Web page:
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Duncan's NEA Speech Mirrors Stance Taken in Stimulus

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To answer the question I'm sure you all have: Yes. Teachers booed and hissed during some of the performance-pay portions of Secretary of Education Arne Duncan's speech. And they weren't overwhelmingly happy with the talk of reform to seniority and tenure systems, either.

But some of the stories I've seen around the Web on the speech are billing this as "tough love" for the teachers' unions. There was some of that, sure, but President Barack Obama and Duncan clearly telegraphed their intentions to push hard on these issues in the stimulus legislation, and that passed months ago.

So there was an element to this whole proceeding that came off as a little bit rehearsed to me. I wonder if Duncan had prepared his seemingly ad-libbed line for when the booing started: "You can boo; just don't throw any shoes, please." And I'm pretty sure most of the delegates had gotten their vocal chords ready, too.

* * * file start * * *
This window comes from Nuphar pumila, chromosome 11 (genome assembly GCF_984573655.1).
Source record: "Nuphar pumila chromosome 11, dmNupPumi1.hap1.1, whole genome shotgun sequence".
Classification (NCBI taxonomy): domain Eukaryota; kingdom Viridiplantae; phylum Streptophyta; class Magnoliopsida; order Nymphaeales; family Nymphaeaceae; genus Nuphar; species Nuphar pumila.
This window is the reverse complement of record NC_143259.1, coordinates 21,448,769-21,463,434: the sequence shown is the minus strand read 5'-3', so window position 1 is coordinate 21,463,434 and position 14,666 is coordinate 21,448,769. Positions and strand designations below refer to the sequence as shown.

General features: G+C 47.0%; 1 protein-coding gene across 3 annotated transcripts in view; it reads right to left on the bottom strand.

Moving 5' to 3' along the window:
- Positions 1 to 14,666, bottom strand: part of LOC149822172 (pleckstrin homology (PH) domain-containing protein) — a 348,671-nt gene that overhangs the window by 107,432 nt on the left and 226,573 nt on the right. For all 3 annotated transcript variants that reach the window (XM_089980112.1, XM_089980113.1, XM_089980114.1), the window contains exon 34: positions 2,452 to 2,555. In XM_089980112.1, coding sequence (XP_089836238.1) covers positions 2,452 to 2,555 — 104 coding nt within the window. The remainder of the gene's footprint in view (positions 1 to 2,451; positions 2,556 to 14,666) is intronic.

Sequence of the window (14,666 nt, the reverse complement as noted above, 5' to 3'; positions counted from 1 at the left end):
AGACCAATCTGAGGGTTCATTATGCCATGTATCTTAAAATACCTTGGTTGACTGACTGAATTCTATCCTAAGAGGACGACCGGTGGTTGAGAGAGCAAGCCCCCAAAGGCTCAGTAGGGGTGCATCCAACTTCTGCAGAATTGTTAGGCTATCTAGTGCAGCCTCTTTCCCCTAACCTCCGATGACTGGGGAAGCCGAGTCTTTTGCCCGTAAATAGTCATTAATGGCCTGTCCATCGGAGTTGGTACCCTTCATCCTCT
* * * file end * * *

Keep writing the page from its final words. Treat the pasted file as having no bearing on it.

To me, the biggest news out of the speech is that the administration is increasingly emphasizing student achievement as one measure of teacher pay or evaluation, although not the only measure. That is a big issue, and it's one that helped sink congressional attempts to renew the No Child Left Behind Act in 2007.

Also, large parts of the speech seemed to key directly off of the stimulus legislation. When Duncan talked about seniority putting some teachers in schools and classrooms they're not prepared for, well, that gets to the equitable-distribution-of-teachers language in the stimulus. When he talked about the poor state of evaluations, well, that lines up to the language that will require states and districts to report the number and percentage of teachers scoring at each performance level on local evaluation instruments.

Check back at edweek.org soon for a full story.

5 Comments

There is very good news in Arne Duncan's speech. He had this to say to teachers: "You must become full partners and leaders in education reform."